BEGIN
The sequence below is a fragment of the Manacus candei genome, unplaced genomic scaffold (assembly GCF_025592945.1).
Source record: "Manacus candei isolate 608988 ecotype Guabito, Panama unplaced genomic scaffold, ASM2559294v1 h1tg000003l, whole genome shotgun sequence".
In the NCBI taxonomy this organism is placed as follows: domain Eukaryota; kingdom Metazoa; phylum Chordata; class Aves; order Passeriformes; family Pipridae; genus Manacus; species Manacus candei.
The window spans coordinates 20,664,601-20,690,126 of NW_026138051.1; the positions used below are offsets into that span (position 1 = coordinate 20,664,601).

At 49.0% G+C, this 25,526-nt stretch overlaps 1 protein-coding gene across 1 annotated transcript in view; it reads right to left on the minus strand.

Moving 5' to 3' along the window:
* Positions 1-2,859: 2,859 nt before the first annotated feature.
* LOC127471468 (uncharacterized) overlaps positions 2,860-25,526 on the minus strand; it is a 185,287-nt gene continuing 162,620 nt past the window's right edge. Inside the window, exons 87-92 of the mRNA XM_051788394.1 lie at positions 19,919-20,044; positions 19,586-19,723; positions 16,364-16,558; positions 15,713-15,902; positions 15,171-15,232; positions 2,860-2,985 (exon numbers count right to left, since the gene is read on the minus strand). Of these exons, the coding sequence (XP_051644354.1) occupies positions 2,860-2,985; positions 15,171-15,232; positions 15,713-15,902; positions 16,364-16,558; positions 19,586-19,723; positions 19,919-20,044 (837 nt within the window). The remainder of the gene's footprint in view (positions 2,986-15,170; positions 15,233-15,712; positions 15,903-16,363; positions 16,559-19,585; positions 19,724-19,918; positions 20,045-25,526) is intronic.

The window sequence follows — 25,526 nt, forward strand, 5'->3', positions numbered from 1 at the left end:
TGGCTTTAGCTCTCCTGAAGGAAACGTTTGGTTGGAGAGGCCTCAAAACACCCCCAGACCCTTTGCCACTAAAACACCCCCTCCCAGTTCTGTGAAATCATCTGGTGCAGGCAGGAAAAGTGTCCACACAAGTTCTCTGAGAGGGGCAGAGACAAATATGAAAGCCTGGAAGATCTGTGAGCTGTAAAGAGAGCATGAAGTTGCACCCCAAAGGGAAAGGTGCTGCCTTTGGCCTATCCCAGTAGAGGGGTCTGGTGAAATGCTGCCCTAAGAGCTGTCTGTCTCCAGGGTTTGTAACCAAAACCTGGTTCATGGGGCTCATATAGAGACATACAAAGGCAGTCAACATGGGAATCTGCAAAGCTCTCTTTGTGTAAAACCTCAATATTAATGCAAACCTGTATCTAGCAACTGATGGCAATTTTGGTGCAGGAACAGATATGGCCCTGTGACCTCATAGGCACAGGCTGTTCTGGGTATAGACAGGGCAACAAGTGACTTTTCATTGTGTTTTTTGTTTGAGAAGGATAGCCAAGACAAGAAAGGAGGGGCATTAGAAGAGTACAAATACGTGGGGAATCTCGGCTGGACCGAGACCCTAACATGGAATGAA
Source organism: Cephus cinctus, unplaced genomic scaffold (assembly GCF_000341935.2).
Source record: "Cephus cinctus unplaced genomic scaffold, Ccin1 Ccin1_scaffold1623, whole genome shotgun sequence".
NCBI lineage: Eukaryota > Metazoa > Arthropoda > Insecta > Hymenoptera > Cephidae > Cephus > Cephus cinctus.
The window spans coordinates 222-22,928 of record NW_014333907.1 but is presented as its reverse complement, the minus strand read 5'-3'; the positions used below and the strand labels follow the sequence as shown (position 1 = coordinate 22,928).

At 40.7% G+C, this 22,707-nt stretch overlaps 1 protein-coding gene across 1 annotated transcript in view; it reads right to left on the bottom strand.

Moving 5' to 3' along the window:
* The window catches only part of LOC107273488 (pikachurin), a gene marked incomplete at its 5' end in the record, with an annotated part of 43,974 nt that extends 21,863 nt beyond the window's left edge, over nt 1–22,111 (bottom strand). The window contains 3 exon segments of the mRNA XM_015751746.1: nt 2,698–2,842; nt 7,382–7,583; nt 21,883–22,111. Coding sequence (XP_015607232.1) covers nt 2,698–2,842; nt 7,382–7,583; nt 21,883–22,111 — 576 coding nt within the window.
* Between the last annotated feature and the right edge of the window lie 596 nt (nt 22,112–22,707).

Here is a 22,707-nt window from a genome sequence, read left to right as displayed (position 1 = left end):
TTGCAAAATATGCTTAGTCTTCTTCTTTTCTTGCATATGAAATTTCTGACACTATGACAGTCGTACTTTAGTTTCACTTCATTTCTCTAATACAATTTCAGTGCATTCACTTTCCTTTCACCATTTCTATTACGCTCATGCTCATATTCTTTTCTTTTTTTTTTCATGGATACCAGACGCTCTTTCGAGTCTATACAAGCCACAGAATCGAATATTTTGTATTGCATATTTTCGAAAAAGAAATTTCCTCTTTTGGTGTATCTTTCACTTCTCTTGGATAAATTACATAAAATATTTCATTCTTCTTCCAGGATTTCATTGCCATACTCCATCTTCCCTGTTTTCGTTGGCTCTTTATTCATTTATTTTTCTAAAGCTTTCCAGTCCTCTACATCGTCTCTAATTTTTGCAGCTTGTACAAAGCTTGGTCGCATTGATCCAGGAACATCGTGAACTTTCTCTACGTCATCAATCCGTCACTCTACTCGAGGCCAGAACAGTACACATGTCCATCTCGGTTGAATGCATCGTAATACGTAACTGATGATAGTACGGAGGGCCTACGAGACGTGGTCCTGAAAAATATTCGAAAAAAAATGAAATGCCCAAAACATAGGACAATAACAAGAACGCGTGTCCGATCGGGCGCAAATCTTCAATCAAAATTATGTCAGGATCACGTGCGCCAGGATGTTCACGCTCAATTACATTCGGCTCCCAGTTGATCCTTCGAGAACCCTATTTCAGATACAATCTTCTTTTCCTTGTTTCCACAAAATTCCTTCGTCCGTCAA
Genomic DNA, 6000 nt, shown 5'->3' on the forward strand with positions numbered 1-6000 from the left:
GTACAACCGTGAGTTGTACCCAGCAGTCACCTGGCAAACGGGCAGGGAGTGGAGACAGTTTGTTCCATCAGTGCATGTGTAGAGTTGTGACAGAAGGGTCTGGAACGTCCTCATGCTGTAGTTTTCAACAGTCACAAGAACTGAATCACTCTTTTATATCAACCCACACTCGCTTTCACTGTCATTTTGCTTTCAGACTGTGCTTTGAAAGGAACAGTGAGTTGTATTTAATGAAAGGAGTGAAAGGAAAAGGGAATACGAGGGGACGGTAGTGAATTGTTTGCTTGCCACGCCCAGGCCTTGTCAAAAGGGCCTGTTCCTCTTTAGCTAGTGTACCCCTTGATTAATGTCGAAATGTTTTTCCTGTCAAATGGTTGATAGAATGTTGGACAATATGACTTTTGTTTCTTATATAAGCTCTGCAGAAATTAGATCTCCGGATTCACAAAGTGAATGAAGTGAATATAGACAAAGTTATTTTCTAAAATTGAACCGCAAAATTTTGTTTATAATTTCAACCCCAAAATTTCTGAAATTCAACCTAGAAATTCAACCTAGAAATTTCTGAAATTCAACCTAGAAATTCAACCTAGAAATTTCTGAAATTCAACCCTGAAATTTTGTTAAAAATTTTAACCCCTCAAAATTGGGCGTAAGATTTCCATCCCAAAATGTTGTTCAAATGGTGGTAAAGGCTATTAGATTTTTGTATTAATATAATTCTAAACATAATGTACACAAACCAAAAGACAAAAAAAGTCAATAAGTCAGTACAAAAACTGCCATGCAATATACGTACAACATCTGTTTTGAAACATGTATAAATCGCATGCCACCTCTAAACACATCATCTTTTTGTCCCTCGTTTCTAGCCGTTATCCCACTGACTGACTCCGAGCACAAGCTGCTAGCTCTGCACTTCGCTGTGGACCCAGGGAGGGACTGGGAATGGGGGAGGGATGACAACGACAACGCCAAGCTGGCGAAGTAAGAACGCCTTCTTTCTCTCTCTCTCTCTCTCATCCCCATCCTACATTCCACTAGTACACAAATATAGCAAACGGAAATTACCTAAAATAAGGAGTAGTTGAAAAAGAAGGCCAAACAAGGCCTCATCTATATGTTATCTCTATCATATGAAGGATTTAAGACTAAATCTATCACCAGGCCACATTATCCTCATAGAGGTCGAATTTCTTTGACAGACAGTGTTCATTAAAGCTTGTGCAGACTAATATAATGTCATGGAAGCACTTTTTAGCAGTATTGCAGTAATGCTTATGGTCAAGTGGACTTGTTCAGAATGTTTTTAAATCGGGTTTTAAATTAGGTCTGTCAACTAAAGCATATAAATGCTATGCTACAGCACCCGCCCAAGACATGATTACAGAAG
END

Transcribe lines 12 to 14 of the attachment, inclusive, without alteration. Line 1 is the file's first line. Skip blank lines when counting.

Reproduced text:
Source record: "Cephus cinctus unplaced genomic scaffold, Ccin1 Ccin1_scaffold1623, whole genome shotgun sequence".
NCBI lineage: Eukaryota > Metazoa > Arthropoda > Insecta > Hymenoptera > Cephidae > Cephus > Cephus cinctus.
The window spans coordinates 222-22,928 of record NW_014333907.1 but is presented as its reverse complement, the minus strand read 5'-3'; the positions used below and the strand labels follow the sequence as shown (position 1 = coordinate 22,928).